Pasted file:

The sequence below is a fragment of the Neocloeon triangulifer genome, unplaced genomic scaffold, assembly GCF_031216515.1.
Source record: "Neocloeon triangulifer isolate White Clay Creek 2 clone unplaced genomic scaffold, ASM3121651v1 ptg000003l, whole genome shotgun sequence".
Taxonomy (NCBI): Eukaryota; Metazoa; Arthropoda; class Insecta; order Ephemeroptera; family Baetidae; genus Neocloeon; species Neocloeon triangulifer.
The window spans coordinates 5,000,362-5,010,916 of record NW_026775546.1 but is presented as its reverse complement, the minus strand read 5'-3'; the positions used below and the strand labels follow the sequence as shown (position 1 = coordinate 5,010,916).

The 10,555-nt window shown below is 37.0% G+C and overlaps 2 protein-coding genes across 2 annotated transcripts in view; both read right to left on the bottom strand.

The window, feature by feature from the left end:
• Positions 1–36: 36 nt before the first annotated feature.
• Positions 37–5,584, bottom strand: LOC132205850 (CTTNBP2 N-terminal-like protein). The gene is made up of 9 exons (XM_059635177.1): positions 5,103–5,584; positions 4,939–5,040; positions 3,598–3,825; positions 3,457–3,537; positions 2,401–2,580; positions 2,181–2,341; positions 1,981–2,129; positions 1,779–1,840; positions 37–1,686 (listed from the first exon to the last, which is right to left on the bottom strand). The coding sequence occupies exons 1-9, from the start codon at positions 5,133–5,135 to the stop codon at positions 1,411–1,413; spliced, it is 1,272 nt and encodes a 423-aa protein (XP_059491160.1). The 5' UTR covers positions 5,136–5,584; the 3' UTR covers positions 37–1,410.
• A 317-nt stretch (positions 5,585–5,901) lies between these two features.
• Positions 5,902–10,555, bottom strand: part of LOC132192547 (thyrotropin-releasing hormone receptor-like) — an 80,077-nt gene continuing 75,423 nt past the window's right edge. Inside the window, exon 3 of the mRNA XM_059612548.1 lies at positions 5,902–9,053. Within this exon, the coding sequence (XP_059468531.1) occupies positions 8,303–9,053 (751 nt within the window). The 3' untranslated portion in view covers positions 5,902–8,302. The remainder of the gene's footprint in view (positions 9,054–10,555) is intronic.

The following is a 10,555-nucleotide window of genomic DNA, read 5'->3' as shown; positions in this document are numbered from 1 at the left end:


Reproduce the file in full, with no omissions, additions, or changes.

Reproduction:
The sequence below is a fragment of the Neocloeon triangulifer genome, unplaced genomic scaffold, assembly GCF_031216515.1.
Source record: "Neocloeon triangulifer isolate White Clay Creek 2 clone unplaced genomic scaffold, ASM3121651v1 ptg000003l, whole genome shotgun sequence".
Taxonomy (NCBI): Eukaryota; Metazoa; Arthropoda; class Insecta; order Ephemeroptera; family Baetidae; genus Neocloeon; species Neocloeon triangulifer.
The window spans coordinates 5,000,362-5,010,916 of record NW_026775546.1 but is presented as its reverse complement, the minus strand read 5'-3'; the positions used below and the strand labels follow the sequence as shown (position 1 = coordinate 5,010,916).

The 10,555-nt window shown below is 37.0% G+C and overlaps 2 protein-coding genes across 2 annotated transcripts in view; both read right to left on the bottom strand.

The window, feature by feature from the left end:
• Positions 1–36: 36 nt before the first annotated feature.
• Positions 37–5,584, bottom strand: LOC132205850 (CTTNBP2 N-terminal-like protein). The gene is made up of 9 exons (XM_059635177.1): positions 5,103–5,584; positions 4,939–5,040; positions 3,598–3,825; positions 3,457–3,537; positions 2,401–2,580; positions 2,181–2,341; positions 1,981–2,129; positions 1,779–1,840; positions 37–1,686 (listed from the first exon to the last, which is right to left on the bottom strand). The coding sequence occupies exons 1-9, from the start codon at positions 5,133–5,135 to the stop codon at positions 1,411–1,413; spliced, it is 1,272 nt and encodes a 423-aa protein (XP_059491160.1). The 5' UTR covers positions 5,136–5,584; the 3' UTR covers positions 37–1,410.
• A 317-nt stretch (positions 5,585–5,901) lies between these two features.
• Positions 5,902–10,555, bottom strand: part of LOC132192547 (thyrotropin-releasing hormone receptor-like) — an 80,077-nt gene continuing 75,423 nt past the window's right edge. Inside the window, exon 3 of the mRNA XM_059612548.1 lies at positions 5,902–9,053. Within this exon, the coding sequence (XP_059468531.1) occupies positions 8,303–9,053 (751 nt within the window). The 3' untranslated portion in view covers positions 5,902–8,302. The remainder of the gene's footprint in view (positions 9,054–10,555) is intronic.

The following is a 10,555-nucleotide window of genomic DNA, read 5'->3' as shown; positions in this document are numbered from 1 at the left end: